Tim Duncan’s Proclamation is a Sign That the Miami Heat are Underdogs in the NBA Finals

June 1, 2014: Steve Mitchell; Tim Duncan's proclamation is a sign that the Miami Heat are big underdogs in the 2014 NBA Finals against the San Antonio Spurs.

Steve Mitchell- USA Today Sports

It is conceivable that most Miami Heat fans were rooting for the Oklahoma City Thunder in Game 6 of the Western Conference Finals on Saturday night. The notion of having a rematch against the San Antonio Spurs, the league’s most terrifyingly cohesive basketball team, was enough to give even myself a stomachache. But there it was, Kevin Durant missing shot after shot, and Tim Duncan making ever single one of his. As the overtime buzzer sounded, and the Thunder slumped off the court in defeat, the Spurs celebrated because they knew what was next: a chance to exact revenge on the team that literally ripped last season’s title right out of their hands.

During the post-game interviews, Duncan made a proclamation, one that was bolder than his normal utterances.

“It’s unbelievable to regain that focus after that devastating loss that we had last year, but we’re back here,” Duncan said. “We’re excited about it. We’ve got four more to win. We’ll do it this time. We’re happy it’s the Heat again. We’ve got that bad taste in our mouths still.”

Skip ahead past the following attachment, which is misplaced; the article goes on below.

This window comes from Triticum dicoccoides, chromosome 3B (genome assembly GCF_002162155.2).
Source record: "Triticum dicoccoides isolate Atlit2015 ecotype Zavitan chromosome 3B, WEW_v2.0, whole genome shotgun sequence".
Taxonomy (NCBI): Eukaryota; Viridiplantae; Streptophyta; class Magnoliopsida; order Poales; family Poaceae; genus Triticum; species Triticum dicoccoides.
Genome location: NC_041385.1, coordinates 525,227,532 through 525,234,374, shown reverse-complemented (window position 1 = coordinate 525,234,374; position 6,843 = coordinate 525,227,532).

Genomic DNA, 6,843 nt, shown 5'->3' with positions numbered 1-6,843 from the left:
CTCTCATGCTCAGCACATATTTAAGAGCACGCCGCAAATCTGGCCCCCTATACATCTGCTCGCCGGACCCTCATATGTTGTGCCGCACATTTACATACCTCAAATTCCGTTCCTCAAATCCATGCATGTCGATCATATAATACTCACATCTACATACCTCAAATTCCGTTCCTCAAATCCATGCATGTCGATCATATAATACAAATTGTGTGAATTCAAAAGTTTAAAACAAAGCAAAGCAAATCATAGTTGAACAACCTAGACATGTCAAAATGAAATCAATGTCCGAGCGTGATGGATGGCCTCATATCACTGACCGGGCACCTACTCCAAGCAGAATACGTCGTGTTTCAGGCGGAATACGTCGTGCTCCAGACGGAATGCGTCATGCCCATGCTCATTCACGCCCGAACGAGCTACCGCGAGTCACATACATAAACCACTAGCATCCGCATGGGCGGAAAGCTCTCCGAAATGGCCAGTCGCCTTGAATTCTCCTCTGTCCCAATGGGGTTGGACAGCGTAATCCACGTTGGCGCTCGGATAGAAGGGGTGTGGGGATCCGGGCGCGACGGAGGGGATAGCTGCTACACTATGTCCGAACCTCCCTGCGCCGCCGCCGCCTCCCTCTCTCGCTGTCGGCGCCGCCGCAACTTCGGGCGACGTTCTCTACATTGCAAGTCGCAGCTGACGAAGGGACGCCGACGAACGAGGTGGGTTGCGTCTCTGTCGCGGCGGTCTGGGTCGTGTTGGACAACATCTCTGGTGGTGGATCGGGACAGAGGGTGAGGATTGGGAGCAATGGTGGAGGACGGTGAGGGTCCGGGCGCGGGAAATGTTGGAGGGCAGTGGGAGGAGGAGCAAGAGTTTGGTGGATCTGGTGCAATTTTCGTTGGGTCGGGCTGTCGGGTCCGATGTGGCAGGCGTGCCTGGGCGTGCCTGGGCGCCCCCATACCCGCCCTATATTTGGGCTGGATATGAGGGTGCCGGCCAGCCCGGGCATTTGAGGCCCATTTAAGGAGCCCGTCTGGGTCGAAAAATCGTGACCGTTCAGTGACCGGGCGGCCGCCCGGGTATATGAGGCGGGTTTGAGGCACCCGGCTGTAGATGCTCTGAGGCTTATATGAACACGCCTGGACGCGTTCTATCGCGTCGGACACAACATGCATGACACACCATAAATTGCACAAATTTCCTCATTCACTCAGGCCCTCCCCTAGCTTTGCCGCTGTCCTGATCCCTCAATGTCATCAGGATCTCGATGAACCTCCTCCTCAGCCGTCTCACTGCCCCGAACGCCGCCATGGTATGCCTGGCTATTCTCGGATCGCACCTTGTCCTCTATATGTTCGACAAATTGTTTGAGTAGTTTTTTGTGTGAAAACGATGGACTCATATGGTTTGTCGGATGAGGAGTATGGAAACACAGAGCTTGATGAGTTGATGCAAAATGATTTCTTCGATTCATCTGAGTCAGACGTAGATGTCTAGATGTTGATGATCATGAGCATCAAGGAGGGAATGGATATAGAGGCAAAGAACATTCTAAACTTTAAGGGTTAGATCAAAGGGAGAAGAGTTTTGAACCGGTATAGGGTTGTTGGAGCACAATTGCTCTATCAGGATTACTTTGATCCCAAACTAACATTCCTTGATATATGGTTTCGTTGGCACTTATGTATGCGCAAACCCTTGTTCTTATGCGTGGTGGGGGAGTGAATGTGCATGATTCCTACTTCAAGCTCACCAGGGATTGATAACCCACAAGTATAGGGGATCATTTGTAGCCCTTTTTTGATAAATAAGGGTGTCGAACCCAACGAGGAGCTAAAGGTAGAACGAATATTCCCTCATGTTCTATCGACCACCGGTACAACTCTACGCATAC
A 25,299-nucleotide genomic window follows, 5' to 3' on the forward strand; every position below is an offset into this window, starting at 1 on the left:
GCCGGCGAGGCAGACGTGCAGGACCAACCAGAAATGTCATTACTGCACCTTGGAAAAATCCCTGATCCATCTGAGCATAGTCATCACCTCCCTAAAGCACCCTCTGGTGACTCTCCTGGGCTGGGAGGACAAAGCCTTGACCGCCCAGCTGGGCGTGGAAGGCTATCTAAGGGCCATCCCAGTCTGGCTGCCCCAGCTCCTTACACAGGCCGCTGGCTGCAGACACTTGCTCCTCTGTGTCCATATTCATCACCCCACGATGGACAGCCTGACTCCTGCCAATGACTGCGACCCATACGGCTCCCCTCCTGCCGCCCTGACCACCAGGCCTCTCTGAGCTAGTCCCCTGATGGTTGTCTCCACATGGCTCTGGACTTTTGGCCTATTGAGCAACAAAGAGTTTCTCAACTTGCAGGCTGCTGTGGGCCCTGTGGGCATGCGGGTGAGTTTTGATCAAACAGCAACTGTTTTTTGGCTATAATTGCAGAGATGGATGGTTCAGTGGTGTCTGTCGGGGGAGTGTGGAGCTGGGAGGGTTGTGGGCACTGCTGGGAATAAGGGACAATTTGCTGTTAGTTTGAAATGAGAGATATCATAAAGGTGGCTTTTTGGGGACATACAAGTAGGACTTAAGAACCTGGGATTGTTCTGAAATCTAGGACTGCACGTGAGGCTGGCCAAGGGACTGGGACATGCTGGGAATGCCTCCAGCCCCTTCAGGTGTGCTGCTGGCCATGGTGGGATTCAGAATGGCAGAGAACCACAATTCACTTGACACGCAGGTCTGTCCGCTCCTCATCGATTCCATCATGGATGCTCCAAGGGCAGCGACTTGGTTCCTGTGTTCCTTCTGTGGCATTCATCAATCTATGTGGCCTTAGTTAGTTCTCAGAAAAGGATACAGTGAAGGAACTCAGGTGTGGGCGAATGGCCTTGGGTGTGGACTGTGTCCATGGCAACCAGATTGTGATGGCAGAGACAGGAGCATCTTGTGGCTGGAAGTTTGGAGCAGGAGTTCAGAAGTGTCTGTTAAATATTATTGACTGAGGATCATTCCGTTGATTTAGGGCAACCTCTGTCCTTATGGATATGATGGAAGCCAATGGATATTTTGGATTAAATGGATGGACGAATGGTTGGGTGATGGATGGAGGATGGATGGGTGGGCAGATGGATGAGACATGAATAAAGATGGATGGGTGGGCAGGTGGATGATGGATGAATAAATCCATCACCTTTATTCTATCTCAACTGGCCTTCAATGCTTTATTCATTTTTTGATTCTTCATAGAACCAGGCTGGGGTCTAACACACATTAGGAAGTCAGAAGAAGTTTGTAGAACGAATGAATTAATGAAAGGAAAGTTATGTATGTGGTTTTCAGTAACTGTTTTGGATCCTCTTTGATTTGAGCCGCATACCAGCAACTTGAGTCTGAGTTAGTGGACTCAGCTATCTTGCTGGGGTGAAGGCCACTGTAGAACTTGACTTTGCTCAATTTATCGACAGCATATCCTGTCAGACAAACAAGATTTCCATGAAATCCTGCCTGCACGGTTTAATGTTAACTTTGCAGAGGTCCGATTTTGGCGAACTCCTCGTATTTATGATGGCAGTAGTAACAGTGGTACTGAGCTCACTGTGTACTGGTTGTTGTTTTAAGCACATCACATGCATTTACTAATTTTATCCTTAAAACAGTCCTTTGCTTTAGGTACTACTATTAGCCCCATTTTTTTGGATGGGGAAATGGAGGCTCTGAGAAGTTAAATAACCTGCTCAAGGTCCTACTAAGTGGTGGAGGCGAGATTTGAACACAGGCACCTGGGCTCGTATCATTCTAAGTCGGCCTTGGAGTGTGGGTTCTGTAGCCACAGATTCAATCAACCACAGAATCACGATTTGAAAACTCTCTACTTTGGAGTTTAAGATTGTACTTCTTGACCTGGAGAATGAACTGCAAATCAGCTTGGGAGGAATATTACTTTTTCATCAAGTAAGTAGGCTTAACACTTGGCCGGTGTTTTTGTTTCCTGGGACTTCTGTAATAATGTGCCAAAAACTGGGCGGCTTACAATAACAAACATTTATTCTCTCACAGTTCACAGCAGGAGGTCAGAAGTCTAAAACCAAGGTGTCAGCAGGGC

This mind-set of Duncan’s seems to be more of the collective sort, almost a rallying cry to his fellow teammates for what is in store. Due to the fact that the Spurs have home-court advantage, and have been playing the best team basketball we have seen in years, the Heat will be the underdogs. This is a definite first for the defending champs, who have typically come into every playoff series since the formation of the Big 3 as slight or overwhelming favorites. How this series ends will define many players involved, but more importantly, LeBron James, who is on the precipice of being considered one of the greatest basketball players to ever play this game.

We are in store for one of the most epic NBA Finals matchups in years. The last time there was a rematch of the Finals was during Michael Jordan’s last title run in 1998 against the Utah Jazz, and we all know how that ended. The biggest difference here is that Jordan and the Chicago Bulls were never considered big underdogs against the Jazz. The Heat most definitely are against the Spurs.

Jared Doyle is a Miami Heat writer for RantSports.comFollow him on Twitter @outofboundsjay, “Like” him on Facebook or add him to your network on Google.

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